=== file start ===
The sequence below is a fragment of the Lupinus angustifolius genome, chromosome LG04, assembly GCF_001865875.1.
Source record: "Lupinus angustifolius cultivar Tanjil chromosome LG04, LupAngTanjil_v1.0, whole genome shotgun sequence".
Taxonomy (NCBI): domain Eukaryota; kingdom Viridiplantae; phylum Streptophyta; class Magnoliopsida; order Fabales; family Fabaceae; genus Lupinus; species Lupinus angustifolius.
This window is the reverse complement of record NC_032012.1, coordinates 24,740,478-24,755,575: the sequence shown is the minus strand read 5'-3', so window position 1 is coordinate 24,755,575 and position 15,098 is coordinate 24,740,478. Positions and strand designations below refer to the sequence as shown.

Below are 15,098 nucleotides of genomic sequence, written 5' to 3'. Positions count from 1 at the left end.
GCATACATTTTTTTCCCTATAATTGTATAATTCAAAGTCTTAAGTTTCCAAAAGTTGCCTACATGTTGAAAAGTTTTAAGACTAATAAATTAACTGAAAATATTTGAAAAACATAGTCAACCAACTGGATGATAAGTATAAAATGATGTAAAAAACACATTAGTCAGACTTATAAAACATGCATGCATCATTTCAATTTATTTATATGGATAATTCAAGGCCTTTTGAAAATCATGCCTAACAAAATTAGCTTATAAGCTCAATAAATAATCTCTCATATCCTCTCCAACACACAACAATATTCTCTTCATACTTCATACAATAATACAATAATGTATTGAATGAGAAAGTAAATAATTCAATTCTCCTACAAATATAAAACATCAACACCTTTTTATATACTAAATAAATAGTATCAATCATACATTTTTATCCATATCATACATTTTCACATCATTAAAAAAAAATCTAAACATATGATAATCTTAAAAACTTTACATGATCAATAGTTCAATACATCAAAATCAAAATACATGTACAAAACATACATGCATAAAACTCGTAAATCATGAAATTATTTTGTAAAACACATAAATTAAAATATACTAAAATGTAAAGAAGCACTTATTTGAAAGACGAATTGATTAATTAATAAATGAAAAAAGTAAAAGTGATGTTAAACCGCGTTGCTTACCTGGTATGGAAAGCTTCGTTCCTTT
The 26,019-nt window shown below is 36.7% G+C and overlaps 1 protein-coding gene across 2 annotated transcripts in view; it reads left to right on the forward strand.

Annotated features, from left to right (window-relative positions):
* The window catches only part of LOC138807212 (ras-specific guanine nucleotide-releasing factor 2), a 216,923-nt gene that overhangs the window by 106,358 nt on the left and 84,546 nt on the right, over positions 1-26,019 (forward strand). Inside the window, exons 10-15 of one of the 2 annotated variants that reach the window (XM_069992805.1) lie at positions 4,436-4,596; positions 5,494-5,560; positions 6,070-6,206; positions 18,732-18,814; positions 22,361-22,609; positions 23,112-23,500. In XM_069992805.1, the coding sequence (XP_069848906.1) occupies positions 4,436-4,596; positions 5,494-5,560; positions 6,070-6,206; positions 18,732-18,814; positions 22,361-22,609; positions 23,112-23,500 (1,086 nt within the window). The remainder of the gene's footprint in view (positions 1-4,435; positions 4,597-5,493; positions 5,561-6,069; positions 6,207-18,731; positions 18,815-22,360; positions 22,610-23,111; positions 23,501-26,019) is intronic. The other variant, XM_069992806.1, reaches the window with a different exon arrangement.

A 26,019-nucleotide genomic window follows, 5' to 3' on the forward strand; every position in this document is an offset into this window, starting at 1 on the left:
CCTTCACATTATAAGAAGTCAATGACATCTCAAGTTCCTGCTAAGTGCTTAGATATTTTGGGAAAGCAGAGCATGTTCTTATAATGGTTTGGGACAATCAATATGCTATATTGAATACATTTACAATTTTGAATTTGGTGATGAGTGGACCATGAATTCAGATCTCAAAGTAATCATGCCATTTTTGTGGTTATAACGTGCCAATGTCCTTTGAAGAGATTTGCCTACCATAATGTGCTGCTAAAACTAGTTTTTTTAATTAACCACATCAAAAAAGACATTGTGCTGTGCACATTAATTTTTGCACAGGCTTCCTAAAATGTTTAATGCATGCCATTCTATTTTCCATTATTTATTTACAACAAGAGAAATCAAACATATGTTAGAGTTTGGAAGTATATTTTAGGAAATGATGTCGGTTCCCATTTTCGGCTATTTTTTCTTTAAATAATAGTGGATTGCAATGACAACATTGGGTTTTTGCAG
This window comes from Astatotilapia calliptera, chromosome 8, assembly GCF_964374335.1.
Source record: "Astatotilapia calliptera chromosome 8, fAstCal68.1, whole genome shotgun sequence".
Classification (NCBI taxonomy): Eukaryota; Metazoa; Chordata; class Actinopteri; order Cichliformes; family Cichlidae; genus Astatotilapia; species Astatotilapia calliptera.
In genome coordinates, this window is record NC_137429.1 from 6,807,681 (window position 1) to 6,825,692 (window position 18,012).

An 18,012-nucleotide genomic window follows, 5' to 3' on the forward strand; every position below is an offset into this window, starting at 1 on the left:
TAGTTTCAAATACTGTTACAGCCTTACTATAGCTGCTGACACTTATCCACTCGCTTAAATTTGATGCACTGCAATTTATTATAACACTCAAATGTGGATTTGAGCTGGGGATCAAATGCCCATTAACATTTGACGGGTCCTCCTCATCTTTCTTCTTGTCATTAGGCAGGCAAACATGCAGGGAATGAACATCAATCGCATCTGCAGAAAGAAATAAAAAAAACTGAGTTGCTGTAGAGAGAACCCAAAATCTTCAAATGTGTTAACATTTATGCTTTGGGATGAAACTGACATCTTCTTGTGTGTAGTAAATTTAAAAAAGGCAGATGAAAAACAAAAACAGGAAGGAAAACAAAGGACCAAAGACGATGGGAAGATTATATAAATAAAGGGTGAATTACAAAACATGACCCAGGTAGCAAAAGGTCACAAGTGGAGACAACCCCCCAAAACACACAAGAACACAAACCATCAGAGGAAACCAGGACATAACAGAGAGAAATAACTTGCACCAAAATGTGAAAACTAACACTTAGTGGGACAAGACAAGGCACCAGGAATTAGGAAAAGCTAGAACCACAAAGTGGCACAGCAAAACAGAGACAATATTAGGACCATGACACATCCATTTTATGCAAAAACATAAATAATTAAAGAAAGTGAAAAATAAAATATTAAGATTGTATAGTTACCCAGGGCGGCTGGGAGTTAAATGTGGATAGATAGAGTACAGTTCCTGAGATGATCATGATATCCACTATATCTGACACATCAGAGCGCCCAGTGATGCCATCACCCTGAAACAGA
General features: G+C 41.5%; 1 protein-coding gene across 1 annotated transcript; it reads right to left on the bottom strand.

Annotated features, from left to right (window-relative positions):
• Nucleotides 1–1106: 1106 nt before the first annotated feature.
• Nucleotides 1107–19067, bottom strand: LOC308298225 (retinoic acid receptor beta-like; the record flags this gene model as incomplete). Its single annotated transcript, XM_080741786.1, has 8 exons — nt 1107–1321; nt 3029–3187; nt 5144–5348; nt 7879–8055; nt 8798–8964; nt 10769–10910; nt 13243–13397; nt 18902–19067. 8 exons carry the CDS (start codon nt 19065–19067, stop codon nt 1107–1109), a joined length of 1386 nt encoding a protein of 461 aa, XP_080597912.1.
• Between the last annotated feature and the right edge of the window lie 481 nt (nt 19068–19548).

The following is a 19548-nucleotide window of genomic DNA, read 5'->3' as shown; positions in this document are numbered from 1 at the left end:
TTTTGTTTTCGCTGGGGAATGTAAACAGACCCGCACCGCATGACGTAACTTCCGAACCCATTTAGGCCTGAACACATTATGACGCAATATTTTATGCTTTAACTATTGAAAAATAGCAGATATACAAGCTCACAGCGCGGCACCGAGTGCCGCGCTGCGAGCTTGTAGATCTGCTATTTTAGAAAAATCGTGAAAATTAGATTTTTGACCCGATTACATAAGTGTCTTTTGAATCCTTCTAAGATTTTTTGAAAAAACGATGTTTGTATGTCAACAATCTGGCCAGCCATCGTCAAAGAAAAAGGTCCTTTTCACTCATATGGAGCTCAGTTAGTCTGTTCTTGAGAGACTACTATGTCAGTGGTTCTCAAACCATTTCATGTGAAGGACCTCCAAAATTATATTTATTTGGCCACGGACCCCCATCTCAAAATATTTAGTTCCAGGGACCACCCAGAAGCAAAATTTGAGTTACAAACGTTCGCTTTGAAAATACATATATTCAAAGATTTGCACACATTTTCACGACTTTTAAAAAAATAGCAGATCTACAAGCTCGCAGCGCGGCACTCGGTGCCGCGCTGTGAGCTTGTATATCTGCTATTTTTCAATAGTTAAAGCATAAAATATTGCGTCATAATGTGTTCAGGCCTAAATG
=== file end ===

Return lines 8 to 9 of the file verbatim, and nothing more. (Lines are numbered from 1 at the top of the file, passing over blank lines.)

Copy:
Annotated features, from left to right (window-relative positions):
* The window catches only part of LOC138807212 (ras-specific guanine nucleotide-releasing factor 2), a 216,923-nt gene that overhangs the window by 106,358 nt on the left and 84,546 nt on the right, over positions 1-26,019 (forward strand). Inside the window, exons 10-15 of one of the 2 annotated variants that reach the window (XM_069992805.1) lie at positions 4,436-4,596; positions 5,494-5,560; positions 6,070-6,206; positions 18,732-18,814; positions 22,361-22,609; positions 23,112-23,500. In XM_069992805.1, the coding sequence (XP_069848906.1) occupies positions 4,436-4,596; positions 5,494-5,560; positions 6,070-6,206; positions 18,732-18,814; positions 22,361-22,609; positions 23,112-23,500 (1,086 nt within the window). The remainder of the gene's footprint in view (positions 1-4,435; positions 4,597-5,493; positions 5,561-6,069; positions 6,207-18,731; positions 18,815-22,360; positions 22,610-23,111; positions 23,501-26,019) is intronic. The other variant, XM_069992806.1, reaches the window with a different exon arrangement.